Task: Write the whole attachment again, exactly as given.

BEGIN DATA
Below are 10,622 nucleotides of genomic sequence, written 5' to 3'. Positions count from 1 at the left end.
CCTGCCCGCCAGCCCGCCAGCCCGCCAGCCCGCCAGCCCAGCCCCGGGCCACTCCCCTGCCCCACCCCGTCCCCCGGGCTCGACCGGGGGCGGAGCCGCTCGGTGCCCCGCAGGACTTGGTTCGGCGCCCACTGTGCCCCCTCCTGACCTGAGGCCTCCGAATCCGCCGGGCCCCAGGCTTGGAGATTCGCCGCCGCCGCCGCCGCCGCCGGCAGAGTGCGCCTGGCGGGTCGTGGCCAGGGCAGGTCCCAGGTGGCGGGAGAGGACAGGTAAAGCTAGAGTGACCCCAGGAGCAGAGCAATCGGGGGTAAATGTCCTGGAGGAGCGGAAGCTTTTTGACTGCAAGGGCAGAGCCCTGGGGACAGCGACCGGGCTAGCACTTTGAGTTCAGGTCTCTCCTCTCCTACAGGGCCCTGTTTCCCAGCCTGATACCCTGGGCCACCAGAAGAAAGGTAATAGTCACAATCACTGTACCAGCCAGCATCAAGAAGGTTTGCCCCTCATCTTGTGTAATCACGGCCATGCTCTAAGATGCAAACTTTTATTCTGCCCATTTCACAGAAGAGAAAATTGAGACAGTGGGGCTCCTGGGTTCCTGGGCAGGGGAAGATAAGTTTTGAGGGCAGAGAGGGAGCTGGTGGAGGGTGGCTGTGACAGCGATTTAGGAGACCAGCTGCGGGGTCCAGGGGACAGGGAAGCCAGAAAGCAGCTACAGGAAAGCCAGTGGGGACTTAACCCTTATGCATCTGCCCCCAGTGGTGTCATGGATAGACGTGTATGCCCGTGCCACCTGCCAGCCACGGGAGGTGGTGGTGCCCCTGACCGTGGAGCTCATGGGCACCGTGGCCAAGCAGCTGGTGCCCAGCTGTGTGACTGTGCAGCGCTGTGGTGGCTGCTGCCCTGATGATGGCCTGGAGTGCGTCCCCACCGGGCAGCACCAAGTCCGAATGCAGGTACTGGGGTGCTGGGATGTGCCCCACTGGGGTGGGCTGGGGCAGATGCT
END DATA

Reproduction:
Below are 10,622 nucleotides of genomic sequence, written 5' to 3'. Positions count from 1 at the left end.
CCTGCCCGCCAGCCCGCCAGCCCGCCAGCCCGCCAGCCCAGCCCCGGGCCACTCCCCTGCCCCACCCCGTCCCCCGGGCTCGACCGGGGGCGGAGCCGCTCGGTGCCCCGCAGGACTTGGTTCGGCGCCCACTGTGCCCCCTCCTGACCTGAGGCCTCCGAATCCGCCGGGCCCCAGGCTTGGAGATTCGCCGCCGCCGCCGCCGCCGCCGGCAGAGTGCGCCTGGCGGGTCGTGGCCAGGGCAGGTCCCAGGTGGCGGGAGAGGACAGGTAAAGCTAGAGTGACCCCAGGAGCAGAGCAATCGGGGGTAAATGTCCTGGAGGAGCGGAAGCTTTTTGACTGCAAGGGCAGAGCCCTGGGGACAGCGACCGGGCTAGCACTTTGAGTTCAGGTCTCTCCTCTCCTACAGGGCCCTGTTTCCCAGCCTGATACCCTGGGCCACCAGAAGAAAGGTAATAGTCACAATCACTGTACCAGCCAGCATCAAGAAGGTTTGCCCCTCATCTTGTGTAATCACGGCCATGCTCTAAGATGCAAACTTTTATTCTGCCCATTTCACAGAAGAGAAAATTGAGACAGTGGGGCTCCTGGGTTCCTGGGCAGGGGAAGATAAGTTTTGAGGGCAGAGAGGGAGCTGGTGGAGGGTGGCTGTGACAGCGATTTAGGAGACCAGCTGCGGGGTCCAGGGGACAGGGAAGCCAGAAAGCAGCTACAGGAAAGCCAGTGGGGACTTAACCCTTATGCATCTGCCCCCAGTGGTGTCATGGATAGACGTGTATGCCCGTGCCACCTGCCAGCCACGGGAGGTGGTGGTGCCCCTGACCGTGGAGCTCATGGGCACCGTGGCCAAGCAGCTGGTGCCCAGCTGTGTGACTGTGCAGCGCTGTGGTGGCTGCTGCCCTGATGATGGCCTGGAGTGCGTCCCCACCGGGCAGCACCAAGTCCGAATGCAGGTACTGGGGTGCTGGGATGTGCCCCACTGGGGTGGGCTGGGGCAGATGCT